Boy, I’m distractable today.

Here’s another extract;

‘I never knew what sad work the reading of old letters was before that evening, though I could hardly tell why. The letters were as happy as letters could be… There was in them a vivid and intense sense of the present time, which seemed so strong and full, as if it could never pass away, and as if the warm, living hearts that so expressed themselves could never die, and be as nothing to the sunny earth.’

That about sums up my feelings after reading this book. It’s gentle and sweet and charming but somehow melancholy. It’s also quite short and easy to read in coffee-break-sized segments. It was originally serialised in Dickens’ Pickwick Papers and retains that episodic quality.

Again, there is a BBC series, starring Judi Dench this time, which I have yet to see.


The Giver by Lois Lowry.

It’s heartening when your children begin to recommend books to you. My ten-year-old daughter thought I would love this and she was right.

The Giver is set in the future, in a community where every detail of life is controlled by a benign someone-who-knows-better. People are farmed, trained, indoctrinated and medicated so that their lives contain no conflict or pain. They have no memory of any other way of living. Sounds good, eh?

In each generation, one citizen must act as the memory keeper. Jonas, at age twelve, will become the only person who knows the possibilities, who sees all the colours, of a free life.

It’s a fascinating and beautiful read.

BUT… I dislike HATE the ending! I enjoyed a great debate with my sweet girl about what the final passage really meant. She tends towards optimism, thank God. I wanted someone to tell me, for sure, what happens when you break the rules?

That’s the point, of course. To break the rules means  taking a risk, and taking control.

I’m on a mission. Find some rules and smash them to smithereens. Anyone have any suggestions ?

(EDIT, April 9th, 2016: Alice has written her own review which you can read on her brand new blog, Treehouse Reads)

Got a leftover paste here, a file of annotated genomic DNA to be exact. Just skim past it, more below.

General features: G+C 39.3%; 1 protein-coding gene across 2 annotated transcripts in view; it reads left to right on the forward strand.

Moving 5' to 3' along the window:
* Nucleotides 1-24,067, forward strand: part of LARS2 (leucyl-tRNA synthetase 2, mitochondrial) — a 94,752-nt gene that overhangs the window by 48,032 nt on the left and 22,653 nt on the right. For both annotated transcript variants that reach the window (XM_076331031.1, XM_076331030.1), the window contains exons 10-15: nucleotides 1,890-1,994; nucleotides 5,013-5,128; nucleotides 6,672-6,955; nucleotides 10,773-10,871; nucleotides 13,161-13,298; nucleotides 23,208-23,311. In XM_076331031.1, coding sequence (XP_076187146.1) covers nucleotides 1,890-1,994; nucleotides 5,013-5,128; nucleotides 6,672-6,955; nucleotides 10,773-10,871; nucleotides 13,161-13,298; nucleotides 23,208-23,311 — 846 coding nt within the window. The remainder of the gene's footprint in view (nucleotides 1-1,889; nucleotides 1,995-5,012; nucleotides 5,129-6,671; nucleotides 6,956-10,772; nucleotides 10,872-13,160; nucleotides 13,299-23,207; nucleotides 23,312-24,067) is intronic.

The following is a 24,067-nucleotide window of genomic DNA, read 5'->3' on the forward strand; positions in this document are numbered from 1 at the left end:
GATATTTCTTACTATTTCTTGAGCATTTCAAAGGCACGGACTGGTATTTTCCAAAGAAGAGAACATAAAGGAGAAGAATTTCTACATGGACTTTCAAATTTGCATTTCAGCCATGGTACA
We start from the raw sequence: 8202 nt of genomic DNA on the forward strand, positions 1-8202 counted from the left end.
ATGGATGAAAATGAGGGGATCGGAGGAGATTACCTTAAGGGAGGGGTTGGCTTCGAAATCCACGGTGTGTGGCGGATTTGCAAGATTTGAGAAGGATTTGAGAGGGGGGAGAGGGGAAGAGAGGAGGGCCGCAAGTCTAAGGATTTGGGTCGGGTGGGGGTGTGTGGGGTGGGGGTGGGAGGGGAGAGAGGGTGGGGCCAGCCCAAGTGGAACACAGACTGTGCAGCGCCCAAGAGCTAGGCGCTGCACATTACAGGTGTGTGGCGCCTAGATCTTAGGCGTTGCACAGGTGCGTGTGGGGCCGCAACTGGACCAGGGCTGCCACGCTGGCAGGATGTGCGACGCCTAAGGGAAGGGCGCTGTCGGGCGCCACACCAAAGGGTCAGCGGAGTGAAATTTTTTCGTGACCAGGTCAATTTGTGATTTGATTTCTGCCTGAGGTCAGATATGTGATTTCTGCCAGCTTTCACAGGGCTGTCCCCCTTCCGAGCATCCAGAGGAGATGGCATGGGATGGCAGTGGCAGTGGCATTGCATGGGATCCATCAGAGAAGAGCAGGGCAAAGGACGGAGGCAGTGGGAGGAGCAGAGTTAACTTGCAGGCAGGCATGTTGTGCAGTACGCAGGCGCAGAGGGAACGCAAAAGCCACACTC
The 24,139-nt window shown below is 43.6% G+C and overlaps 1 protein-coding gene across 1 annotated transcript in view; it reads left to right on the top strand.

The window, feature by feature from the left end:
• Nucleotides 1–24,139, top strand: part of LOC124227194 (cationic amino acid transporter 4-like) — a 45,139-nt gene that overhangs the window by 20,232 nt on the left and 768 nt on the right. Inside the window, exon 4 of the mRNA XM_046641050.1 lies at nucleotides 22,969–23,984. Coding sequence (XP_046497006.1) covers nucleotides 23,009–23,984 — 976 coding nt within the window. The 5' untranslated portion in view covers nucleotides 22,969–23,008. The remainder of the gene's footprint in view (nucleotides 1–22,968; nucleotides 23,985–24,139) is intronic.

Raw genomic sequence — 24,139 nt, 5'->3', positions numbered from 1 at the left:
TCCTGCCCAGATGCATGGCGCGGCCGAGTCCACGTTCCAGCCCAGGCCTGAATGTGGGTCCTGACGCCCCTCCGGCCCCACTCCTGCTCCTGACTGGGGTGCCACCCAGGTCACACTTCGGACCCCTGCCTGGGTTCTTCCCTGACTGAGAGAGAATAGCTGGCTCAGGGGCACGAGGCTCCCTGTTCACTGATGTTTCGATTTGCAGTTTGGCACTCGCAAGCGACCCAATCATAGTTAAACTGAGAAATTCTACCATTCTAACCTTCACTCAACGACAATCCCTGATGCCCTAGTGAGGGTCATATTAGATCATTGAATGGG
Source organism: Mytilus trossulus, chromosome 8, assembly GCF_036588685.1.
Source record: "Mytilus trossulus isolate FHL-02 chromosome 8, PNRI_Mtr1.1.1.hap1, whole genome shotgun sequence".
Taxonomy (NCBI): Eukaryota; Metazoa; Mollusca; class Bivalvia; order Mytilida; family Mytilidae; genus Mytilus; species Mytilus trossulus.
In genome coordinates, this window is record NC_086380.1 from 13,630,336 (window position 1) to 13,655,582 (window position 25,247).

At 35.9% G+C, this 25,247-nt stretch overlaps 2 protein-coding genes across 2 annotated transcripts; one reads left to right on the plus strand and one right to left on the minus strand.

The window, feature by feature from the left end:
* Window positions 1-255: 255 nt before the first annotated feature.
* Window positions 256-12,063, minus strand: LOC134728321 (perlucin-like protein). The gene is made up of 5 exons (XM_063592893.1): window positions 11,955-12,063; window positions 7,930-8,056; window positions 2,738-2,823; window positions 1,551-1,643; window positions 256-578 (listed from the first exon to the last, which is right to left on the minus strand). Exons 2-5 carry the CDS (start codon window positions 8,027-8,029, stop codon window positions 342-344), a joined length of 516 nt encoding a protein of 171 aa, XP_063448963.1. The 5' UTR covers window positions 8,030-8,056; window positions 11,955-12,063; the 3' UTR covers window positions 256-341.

Shall we wrap up with another blast from the eighties?

17 thoughts on “Don’t Go…

  1. Over Christmas break we checked out Cranford from our library. Our favorite part was the lady with her dressed cow! I need to read the book!!! I miss the 80’S, but I would have fit in better 1 or 2 hundred years ago.

    Liked by 1 person

    1. Oh, I was a total misfit in the eighties. I’m still searching for my decade ! I think I would have done well as a pioneer. Imagine being Mrs Ingalls’ neighbour.


  2. I’ve bookmarked this. Having just joined the local library I am like a piglet in poo (not dog poo) and ordering books from their network with gay abandon. If you read of an overtall English woman put in clink for stressing local librarians with her greedy habits you will know it’s me. Toodle pip 🙂

    Liked by 1 person

    1. Update – I got The Giver out of the library yesterday morning (ordered the day before online …. they get libraries very well indeed here as they do in France, take not England – the librarians need to be equipped thus and then people would flock I am sure) and I have just put it down. My husband is starving, the dog is getting fat but i thank you and your daughter so much for the recommendation of a book that I would probably never thought to read otherwise. 😀

      Liked by 1 person

  3. A fine stack of books here. Have read everything ever written by Kate Atkinson and can highly recommend the Jason Isaacs series for obvious reasons. The Karen Joy Fowler book gets ‘best title’ award from me and I loved it. The Jojo Moyes I ripped through and it did get me emotionally (big softie that I am). The others I’ve not read but I did watch Cranford when it was on tv. Stellar cast aside, I suspect the book is better. I think you need great confidence and the courage of your convictions for rule-breaking and more of a devil-may-care attitude than I generally have had until recently. Strict upbringing…

    Liked by 1 person

    1. ‘obvious reasons’, ha, ha!
      I was brought up by wild, young parents who, not only broke all the rules but tore up the rule book and then set it alight. My mother wanted me to be everything she wasn’t but, when she succeeded, she couldn’t understand me anymore.